“It kind of just fell into my lap one day,” 22-year-old Wisconsinite Hannah Gold said, describing the opportunity to represent the United States in Women’s ice hockey at Israel’s Maccabiah Games, one of the largest sports competitions in the world.
From July 14-28, 2022, the Games hosted 10,000 athletes from 60 countries, in Jerusalem. The games are sometimes called the “Jewish Olympics,” and they are a multisport event open to Jewish athletes from around the world, and to all Israeli citizens regardless of religion.
Gold grew up in Mequon and has been skating since she was 3-years-old. “I played with boys since high school, so that helped me stay tough,” Gold said. In high school, Gold played hockey while at the University School of Milwaukee and trained for three years at the Harry and Rose Samson Family Jewish Community Center in Whitefish Bay. “It was nice to have that community here.”
Asked to recruit Jewish female hockey players on United States teams, Gold’s college coach at Augsburg University emailed her that she had been selected to play. As it was Gold’s first time going to Israel and her first time having other Jews on her team, this would be a meaningful experience.
“Our team had a really good bond. We all wanted great things to come out of the trip, so I think that really helped,” Gold said.
While at Augsburg University, in Minneapolis, Minn., where Gold played hockey for the last four years, she was the only Jew on her team. Then in Israel, she was surrounded by Jews hailing from everywhere, from Turkey to Brazil. Most exciting, however, was the fact that not one Jewish athlete celebrated the same way. “It was cool to see everyone’s different take on everything and how there’s different ways to be Jewish.”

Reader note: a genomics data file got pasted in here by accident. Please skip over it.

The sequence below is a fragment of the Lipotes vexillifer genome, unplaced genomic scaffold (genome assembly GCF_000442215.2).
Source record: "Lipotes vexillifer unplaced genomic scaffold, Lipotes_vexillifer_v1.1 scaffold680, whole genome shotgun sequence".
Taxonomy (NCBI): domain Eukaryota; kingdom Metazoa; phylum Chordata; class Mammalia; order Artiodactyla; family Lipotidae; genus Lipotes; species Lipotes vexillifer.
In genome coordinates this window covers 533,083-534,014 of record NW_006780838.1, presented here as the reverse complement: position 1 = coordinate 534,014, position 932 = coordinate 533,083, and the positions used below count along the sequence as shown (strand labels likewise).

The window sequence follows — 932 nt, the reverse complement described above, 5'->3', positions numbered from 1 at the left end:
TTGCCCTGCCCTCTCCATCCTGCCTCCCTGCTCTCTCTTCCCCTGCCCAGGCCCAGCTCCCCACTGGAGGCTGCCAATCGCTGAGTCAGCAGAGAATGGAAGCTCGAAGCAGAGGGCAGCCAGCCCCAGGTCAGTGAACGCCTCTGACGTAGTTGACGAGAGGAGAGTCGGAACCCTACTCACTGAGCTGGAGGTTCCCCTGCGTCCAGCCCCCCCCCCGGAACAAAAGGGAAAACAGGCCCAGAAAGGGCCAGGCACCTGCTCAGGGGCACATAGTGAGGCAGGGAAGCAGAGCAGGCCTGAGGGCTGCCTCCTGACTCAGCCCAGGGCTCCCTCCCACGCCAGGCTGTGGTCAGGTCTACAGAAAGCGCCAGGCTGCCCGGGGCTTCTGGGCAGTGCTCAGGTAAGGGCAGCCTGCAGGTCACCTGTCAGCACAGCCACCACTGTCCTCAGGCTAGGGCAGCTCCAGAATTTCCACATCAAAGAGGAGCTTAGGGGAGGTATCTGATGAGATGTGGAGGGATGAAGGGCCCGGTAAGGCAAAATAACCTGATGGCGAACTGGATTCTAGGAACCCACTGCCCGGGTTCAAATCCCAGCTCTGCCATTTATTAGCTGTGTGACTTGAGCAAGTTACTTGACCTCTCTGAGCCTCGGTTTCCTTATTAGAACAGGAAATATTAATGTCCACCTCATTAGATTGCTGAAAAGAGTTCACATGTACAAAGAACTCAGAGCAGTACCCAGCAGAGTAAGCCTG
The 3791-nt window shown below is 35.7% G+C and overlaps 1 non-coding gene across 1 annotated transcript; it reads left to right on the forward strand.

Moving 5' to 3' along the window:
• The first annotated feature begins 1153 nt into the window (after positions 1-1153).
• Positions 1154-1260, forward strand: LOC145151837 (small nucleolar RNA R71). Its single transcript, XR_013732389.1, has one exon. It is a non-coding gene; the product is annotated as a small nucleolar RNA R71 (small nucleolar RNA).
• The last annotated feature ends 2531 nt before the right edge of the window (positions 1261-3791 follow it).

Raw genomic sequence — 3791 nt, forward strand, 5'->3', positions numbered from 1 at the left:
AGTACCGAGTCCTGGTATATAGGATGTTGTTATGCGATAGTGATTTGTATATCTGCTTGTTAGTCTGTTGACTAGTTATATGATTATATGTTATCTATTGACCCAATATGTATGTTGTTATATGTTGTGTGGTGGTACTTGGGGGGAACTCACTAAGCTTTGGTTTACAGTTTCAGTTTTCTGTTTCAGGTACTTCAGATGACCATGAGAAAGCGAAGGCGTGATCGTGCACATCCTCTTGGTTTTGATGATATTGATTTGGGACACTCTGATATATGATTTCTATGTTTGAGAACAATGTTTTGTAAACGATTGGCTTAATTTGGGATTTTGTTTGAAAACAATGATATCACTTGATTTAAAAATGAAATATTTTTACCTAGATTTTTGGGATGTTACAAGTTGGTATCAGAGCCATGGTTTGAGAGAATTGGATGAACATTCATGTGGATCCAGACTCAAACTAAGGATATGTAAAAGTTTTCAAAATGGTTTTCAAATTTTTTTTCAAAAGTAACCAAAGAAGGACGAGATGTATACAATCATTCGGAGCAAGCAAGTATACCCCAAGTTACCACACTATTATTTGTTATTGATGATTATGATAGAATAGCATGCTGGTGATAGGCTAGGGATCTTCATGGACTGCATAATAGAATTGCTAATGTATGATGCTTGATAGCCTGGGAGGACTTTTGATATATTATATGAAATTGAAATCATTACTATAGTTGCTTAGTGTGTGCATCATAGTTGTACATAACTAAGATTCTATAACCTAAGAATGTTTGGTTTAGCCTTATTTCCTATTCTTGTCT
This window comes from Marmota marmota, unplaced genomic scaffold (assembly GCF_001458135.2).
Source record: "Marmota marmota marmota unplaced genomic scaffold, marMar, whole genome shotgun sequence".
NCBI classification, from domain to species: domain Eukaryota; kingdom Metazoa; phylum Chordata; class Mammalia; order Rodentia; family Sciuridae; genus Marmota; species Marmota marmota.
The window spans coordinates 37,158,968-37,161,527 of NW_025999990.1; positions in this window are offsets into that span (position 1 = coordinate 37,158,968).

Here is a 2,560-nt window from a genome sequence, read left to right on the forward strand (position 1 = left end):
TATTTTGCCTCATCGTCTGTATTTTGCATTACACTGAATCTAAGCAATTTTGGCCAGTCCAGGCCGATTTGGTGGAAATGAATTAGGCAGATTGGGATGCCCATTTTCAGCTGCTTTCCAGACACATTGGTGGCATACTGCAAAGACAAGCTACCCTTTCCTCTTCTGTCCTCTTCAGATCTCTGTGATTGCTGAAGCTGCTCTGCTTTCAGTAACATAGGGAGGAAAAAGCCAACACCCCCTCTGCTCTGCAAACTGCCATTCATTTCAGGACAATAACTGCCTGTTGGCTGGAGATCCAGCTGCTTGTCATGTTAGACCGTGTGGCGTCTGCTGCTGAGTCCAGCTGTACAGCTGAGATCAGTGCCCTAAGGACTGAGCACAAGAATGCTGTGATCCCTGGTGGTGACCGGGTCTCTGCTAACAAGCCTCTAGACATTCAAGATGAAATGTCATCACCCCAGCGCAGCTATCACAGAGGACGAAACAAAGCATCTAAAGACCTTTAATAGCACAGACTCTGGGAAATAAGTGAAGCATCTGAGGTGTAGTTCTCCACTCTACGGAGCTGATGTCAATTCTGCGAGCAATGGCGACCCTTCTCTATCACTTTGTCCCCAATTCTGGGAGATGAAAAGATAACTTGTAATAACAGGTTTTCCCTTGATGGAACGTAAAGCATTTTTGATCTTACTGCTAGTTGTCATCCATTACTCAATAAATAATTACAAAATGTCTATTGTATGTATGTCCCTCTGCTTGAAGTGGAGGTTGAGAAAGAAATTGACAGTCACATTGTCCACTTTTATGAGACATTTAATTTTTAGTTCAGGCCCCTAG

Gold said that Shabbat was one way to examine these differences. Even in just passing around the challah, Gold and her teammates were able to connect the many sects in the room.
The US athletes spent the week before the games getting to know some cultural pillars of Israel. They visited Masada, the Western Wall, the Dead Sea, listened to a Holocaust survivor speak, and went to Yad Vashem.
The programming coordinators even held a party for the US athletes. “It was in an amphitheater outside, everyone wore white… the energy was really cool there. Everybody was dancing,” Gold said.
From 6 am to 10 pm every day, Gold and her peers stayed busy practicing, getting to know each other, and playing.
“It’s a big deal that women’s hockey is part of the games because people have been trying to get it for years. I’m very thankful that it was able to be there,” Gold shared.
The Women’s Ice Hockey category hosted three teams: the US, Israel and Canada. After a double round robin, Gold’s team took silver. For the tournament overall, Gold herself won team’s most valuable player.
When asked about how her Jewish identity plays into her hockey career, Gold said, “it’s always part of your identity, never separated.”